At the blast of a whistle, a half dozen horses plunge into the Apure River and set out for the distant shore in a unique annual spectacle commemorating a historic battle.
Thousands of cowboys and their families gather to watch each year on the anniversary of a 1819 battle fought by soldiers led by independence heroes Simon Bolivar and Gen. Jose Antonio Paez.
Paez and about 150 soldiers swam across the river alongside their horses, then attacked and defeated a force of more than 1,000 Spanish troops who had been sent to quash their rebellion, which eventually led to independence.
Today, only the horses do the swimming, as competitors in canoes guide them across the river.
Spectators lined up along a bridge to watch last weekend's races. Ranchers and other participants compete for bragging rights as well as cash prizes.
Marcos Briceno, one of the judges, said the race is a way to keep alive traditions in "Los Llanos," the sparsely populated plains spanning much of central Venezuela from the Orinoco River to the Andes.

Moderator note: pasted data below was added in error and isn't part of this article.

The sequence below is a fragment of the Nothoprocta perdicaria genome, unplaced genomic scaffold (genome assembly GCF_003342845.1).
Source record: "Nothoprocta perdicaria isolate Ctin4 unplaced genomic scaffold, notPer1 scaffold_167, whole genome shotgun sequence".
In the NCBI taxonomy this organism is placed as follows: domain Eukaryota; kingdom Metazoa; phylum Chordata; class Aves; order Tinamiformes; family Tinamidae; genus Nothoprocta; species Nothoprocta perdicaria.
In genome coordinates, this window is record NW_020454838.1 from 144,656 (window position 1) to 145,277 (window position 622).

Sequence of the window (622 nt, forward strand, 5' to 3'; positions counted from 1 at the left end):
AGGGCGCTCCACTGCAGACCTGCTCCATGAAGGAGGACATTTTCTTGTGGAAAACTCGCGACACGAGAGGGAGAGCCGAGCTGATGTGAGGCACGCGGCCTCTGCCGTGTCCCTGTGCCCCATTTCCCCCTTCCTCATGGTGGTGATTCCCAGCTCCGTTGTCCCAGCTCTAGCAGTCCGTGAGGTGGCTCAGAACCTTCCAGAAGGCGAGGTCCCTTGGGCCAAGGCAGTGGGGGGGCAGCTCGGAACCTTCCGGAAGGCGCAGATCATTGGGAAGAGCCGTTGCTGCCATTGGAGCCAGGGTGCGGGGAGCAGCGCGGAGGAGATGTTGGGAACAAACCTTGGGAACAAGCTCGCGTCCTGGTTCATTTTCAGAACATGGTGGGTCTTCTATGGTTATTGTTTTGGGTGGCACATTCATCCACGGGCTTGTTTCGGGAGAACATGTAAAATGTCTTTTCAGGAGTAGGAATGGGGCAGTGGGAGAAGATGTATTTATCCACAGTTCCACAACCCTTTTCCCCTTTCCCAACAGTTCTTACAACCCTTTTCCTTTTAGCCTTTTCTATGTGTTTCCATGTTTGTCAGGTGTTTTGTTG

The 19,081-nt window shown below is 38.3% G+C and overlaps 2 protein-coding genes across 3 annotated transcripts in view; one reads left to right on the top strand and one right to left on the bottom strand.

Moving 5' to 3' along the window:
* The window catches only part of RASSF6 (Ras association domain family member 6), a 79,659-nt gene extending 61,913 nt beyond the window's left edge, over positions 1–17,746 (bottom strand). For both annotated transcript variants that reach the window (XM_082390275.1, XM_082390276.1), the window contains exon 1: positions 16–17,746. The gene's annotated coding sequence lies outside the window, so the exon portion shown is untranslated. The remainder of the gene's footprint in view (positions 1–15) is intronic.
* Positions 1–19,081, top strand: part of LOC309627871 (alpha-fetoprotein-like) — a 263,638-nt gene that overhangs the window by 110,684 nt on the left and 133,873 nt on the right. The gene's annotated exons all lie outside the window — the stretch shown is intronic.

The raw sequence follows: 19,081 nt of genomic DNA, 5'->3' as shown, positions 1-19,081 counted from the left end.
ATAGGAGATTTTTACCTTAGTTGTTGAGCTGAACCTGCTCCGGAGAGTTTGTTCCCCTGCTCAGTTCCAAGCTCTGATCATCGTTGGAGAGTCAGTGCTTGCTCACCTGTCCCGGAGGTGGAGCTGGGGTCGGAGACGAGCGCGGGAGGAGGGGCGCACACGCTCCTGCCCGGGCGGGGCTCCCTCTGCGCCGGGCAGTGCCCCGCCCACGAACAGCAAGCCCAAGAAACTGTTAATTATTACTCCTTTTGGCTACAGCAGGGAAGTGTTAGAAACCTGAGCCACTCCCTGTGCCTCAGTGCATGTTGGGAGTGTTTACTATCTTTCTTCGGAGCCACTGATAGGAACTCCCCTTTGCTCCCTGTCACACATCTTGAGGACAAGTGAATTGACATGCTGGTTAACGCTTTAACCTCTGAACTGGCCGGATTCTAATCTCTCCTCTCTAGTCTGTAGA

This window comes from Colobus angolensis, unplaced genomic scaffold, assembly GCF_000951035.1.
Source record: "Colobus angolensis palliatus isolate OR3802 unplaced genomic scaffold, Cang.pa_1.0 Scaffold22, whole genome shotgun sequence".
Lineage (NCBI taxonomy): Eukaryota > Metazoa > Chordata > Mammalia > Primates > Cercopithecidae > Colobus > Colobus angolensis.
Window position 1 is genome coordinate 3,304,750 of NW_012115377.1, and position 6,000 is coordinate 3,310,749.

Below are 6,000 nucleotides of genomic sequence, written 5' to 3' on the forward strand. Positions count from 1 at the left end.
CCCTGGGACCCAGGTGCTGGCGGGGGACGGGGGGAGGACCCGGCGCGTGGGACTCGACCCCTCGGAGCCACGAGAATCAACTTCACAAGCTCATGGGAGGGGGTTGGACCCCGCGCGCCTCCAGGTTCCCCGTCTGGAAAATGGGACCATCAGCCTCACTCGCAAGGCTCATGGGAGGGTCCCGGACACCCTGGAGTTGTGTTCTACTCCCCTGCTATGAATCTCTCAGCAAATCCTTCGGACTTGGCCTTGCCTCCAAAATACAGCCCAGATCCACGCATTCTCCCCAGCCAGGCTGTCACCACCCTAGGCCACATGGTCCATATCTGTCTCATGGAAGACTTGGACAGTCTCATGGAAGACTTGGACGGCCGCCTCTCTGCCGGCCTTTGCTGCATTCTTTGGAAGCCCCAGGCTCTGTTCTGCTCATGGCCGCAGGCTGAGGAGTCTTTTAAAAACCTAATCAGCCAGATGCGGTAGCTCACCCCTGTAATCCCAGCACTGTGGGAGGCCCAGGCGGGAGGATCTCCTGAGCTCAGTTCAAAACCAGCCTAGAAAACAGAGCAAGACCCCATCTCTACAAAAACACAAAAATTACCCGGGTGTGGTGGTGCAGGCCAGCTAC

The river is about 1,800 meters (more than a mile) across, depending on recent rainfall, Briceno said.
The race begins when a whistle blows and horses jump into the water. Two competitors man each canoe: One of them paddles furiously while the other holds a rope attached to the horse's neck and encourages the animal to swim faster.
Dozens of horses compete every year, with five to eight participating in each race.
"We cannot allow these traditions to be lost," said Francisco Perez, a 54-year-old competitor. "It's splendid. ... The people are the winners because they get so excited."
When the race is over, competitors and spectators head for the nearby fairgrounds, where they feast on roasted beef, drink cold beer and listen to traditional folk music called "joropo."
Adults watch bullfights, children play games for prizes such as stuffed animals and vendors sell cowboy hats, leather belts and boots.